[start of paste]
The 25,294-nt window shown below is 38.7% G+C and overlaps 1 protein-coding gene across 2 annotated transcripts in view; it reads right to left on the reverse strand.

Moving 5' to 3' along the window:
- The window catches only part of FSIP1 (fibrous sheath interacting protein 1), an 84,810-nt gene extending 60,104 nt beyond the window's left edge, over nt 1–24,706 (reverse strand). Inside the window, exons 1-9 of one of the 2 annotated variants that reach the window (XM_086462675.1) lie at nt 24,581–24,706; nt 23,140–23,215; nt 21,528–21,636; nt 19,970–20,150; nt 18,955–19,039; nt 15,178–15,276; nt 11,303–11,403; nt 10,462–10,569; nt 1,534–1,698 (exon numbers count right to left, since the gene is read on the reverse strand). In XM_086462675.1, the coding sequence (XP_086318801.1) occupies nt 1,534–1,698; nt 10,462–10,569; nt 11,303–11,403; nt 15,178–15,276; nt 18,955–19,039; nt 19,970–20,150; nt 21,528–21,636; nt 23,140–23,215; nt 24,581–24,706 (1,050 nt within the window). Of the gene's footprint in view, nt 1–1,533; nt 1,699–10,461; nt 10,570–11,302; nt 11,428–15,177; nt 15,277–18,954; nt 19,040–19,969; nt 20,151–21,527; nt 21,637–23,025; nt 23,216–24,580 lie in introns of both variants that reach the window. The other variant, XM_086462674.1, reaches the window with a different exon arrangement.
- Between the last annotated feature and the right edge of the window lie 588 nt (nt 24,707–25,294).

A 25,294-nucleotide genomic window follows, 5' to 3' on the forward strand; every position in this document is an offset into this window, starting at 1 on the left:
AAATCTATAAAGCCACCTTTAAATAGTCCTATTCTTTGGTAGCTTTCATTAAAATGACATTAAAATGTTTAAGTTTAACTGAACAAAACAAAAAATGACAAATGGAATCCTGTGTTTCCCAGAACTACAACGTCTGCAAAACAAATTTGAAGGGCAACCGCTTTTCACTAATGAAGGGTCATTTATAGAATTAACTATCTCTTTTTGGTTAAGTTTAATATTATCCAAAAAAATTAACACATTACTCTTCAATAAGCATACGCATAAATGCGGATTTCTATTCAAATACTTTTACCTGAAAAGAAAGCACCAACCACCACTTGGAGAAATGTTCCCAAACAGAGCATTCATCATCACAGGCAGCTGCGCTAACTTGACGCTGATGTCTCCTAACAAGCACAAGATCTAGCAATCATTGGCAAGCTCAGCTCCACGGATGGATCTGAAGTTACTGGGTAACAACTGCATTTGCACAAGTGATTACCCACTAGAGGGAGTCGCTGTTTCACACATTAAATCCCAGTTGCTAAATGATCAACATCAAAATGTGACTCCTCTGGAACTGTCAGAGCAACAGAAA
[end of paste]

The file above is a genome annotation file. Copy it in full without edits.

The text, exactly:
The 25,294-nt window shown below is 38.7% G+C and overlaps 1 protein-coding gene across 2 annotated transcripts in view; it reads right to left on the reverse strand.

Moving 5' to 3' along the window:
- The window catches only part of FSIP1 (fibrous sheath interacting protein 1), an 84,810-nt gene extending 60,104 nt beyond the window's left edge, over nt 1–24,706 (reverse strand). Inside the window, exons 1-9 of one of the 2 annotated variants that reach the window (XM_086462675.1) lie at nt 24,581–24,706; nt 23,140–23,215; nt 21,528–21,636; nt 19,970–20,150; nt 18,955–19,039; nt 15,178–15,276; nt 11,303–11,403; nt 10,462–10,569; nt 1,534–1,698 (exon numbers count right to left, since the gene is read on the reverse strand). In XM_086462675.1, the coding sequence (XP_086318801.1) occupies nt 1,534–1,698; nt 10,462–10,569; nt 11,303–11,403; nt 15,178–15,276; nt 18,955–19,039; nt 19,970–20,150; nt 21,528–21,636; nt 23,140–23,215; nt 24,581–24,706 (1,050 nt within the window). Of the gene's footprint in view, nt 1–1,533; nt 1,699–10,461; nt 10,570–11,302; nt 11,428–15,177; nt 15,277–18,954; nt 19,040–19,969; nt 20,151–21,527; nt 21,637–23,025; nt 23,216–24,580 lie in introns of both variants that reach the window. The other variant, XM_086462674.1, reaches the window with a different exon arrangement.
- Between the last annotated feature and the right edge of the window lie 588 nt (nt 24,707–25,294).

A 25,294-nucleotide genomic window follows, 5' to 3' on the forward strand; every position in this document is an offset into this window, starting at 1 on the left:
AAATCTATAAAGCCACCTTTAAATAGTCCTATTCTTTGGTAGCTTTCATTAAAATGACATTAAAATGTTTAAGTTTAACTGAACAAAACAAAAAATGACAAATGGAATCCTGTGTTTCCCAGAACTACAACGTCTGCAAAACAAATTTGAAGGGCAACCGCTTTTCACTAATGAAGGGTCATTTATAGAATTAACTATCTCTTTTTGGTTAAGTTTAATATTATCCAAAAAAATTAACACATTACTCTTCAATAAGCATACGCATAAATGCGGATTTCTATTCAAATACTTTTACCTGAAAAGAAAGCACCAACCACCACTTGGAGAAATGTTCCCAAACAGAGCATTCATCATCACAGGCAGCTGCGCTAACTTGACGCTGATGTCTCCTAACAAGCACAAGATCTAGCAATCATTGGCAAGCTCAGCTCCACGGATGGATCTGAAGTTACTGGGTAACAACTGCATTTGCACAAGTGATTACCCACTAGAGGGAGTCGCTGTTTCACACATTAAATCCCAGTTGCTAAATGATCAACATCAAAATGTGACTCCTCTGGAACTGTCAGAGCAACAGAAA